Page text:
These women have realised the power of Voice as agency. What’s needed now is for them to know how to use that Voice; to figure out what gives Power to Voice; why Voice must focus on issues that matter to them and why that Voice must find its way into the corridors of power; into the State assembly where one is used to listening only to the cacophony of male rhetoric. How can these Voices be aggregated to form a strong coalition of women’s articulations for their rights to better governance and where their bodies must stop becoming the location for violence and the orthodoxy of culture.
Women’s voices are absent in policy-making. Take the Tourism policy for instance. Did any women-related issue figure there? Who were the main stakeholders in the crafting of that policy? Obviously, the educated male elite from the city. There were no stakeholder consultations at the villages. If at all there were consultations those would have been with the tour promoters or the village leaders, who are all male. How does the female perspective get into any policy-making then? Or are we suggesting that a policy does not lend itself to gender nuances? Gender blind policies result in further pushing women to the fringes of the economy. Including women as stakeholders in the policy-making process can expose policy makers to complex and nuanced issues that have been previously overlooked. Ensuring that policies use a gendered lens can make such policies not only more successful but also more meaningful since women, men and other genders have different needs which remain unmet for the simple reason that government policies have always remained gender blind or gender neutral. So far governments have believed that only the Health Policy should be more women-centric. That’s wrong and way off the mark. Every policy from education to policing to tourism, environment and forests, mining and geology, finance, sports and youth affairs must have a gender perspective. No wonder most policies fall flat.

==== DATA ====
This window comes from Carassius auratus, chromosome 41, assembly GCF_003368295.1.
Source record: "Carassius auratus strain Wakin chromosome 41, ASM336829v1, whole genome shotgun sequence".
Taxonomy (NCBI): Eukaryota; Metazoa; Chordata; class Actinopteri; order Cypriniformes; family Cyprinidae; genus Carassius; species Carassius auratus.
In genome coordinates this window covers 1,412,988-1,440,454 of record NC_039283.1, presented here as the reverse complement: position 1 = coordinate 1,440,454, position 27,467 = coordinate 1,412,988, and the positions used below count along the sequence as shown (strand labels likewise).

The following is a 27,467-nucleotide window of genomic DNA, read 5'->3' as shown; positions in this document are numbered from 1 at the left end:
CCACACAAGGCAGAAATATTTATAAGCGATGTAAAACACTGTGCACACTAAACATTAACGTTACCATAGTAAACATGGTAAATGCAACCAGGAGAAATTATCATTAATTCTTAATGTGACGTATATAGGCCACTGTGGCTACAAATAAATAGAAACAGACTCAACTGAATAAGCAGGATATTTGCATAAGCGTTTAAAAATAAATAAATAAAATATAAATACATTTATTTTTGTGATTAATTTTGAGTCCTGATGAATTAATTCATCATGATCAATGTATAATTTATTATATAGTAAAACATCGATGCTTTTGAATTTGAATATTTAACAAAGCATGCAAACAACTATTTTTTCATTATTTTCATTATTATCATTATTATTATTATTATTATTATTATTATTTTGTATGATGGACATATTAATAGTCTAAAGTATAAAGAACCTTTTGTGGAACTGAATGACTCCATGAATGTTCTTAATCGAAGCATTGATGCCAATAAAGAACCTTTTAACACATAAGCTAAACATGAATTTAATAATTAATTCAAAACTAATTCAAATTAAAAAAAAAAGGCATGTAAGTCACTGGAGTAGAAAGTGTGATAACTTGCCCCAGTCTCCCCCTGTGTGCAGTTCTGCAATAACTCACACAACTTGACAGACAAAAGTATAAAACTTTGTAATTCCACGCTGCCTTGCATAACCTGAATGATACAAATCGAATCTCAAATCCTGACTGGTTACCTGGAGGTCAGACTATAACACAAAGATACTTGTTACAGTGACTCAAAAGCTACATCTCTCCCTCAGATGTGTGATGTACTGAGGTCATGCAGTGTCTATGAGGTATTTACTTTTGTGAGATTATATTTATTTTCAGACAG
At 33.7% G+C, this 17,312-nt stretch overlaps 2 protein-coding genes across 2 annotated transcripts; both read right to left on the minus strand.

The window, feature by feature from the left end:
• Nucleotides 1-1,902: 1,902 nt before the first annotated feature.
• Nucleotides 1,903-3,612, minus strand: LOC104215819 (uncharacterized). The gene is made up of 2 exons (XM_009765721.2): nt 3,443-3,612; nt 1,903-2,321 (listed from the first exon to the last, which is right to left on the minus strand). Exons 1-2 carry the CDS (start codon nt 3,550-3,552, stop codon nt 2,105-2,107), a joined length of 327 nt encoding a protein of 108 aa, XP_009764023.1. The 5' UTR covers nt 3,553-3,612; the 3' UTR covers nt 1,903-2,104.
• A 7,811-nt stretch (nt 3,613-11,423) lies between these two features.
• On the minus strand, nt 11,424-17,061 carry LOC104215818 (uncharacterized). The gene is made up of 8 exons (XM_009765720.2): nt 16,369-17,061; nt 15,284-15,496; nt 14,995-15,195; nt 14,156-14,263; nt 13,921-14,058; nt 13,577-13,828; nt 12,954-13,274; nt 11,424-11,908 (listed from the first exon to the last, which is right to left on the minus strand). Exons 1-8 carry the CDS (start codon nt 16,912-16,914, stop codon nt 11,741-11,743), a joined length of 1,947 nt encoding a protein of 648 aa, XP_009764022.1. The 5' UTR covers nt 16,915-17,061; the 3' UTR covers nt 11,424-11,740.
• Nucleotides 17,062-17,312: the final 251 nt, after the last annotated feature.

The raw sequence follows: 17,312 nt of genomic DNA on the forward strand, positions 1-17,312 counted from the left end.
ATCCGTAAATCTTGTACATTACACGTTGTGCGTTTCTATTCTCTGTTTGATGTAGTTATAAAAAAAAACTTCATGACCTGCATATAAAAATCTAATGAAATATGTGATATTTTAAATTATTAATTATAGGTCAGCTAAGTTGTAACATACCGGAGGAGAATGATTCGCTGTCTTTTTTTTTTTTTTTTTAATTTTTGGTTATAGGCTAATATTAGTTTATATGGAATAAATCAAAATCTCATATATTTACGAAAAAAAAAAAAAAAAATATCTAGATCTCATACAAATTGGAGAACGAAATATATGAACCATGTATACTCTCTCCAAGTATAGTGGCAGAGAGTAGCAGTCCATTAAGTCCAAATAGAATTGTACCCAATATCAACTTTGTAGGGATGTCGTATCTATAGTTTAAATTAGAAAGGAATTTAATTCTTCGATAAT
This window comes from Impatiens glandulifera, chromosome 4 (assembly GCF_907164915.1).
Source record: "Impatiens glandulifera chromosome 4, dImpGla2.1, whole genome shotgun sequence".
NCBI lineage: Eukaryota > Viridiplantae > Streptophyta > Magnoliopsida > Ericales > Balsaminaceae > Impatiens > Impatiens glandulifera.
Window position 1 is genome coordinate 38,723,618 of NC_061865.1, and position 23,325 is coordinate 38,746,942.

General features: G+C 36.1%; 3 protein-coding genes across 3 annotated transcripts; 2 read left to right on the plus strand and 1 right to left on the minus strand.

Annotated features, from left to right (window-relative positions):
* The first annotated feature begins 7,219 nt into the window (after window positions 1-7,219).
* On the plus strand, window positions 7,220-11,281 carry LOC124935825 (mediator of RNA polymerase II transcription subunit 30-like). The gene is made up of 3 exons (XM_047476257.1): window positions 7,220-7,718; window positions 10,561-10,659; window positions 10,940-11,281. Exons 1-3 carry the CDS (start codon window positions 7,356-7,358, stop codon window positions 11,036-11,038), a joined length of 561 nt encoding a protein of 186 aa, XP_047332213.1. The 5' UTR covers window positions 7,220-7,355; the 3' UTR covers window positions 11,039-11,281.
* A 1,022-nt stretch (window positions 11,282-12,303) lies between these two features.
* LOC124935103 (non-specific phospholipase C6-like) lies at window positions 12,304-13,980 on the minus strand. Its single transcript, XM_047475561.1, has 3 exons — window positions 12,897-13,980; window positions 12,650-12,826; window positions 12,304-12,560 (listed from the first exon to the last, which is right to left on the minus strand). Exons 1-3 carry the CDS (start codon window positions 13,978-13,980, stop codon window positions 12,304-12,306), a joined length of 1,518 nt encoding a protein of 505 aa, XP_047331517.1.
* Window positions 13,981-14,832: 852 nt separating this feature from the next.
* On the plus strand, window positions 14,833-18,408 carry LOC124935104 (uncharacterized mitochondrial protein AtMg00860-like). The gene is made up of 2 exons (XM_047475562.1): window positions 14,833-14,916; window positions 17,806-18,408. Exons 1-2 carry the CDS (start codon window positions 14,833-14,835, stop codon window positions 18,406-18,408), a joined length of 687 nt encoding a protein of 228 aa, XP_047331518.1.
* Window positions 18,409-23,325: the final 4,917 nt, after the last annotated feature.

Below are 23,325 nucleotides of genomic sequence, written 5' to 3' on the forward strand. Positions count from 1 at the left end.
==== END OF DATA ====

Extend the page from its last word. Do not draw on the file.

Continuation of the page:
Merely raving that there are enough women in administration or those heading important public institutions is meaningless if such women are schooled in the crucible of patriarchy. That goes for the much-touted, much romanticised matrilineal society of Meghalaya too where far too many women in the backwoods have fallen by the wayside and carry burdens that are invisibilised in the economic charters of the Government. Just imagine this: a serious discussion happens in the Meghalaya cabinet. How much of diversity of thoughts are allowed in such meetings? Yet diversity of thought is arguably the most important diversity. When perspective are unrepresented in discussions; when some kind of thinkers are not at the table, that room becomes just an echo-chamber, rather than a sounding board of contesting thoughts and we all lose. A successful Chief Minister has to make decisions while radiating hesitancy, stay open-minded in the face of new evidence and not fall into the trap that afflicts those with excessive self-confidence.
Veena Sikri has taken that first step to create a hub for women to share their stories and this is a powerful way in which women empower one another and benefit from cross learning. Before women can lead tourism ventures they need to be skilled in the multiple demands of the tourism industry. So much has to do with culinary skills; of hospitality; of story-telling; of creating narratives and making the tourism experience immersive. Women cannot always be relegated to cultural icons who can only dance, sing and play musical instruments or to be showcased as weavers or turmeric growers and processors. They have more latent skills that have not been explored. It is important to explore those skills instead of stereotyping what women can and cannot do. If you ask me, there’s nothing women cannot do!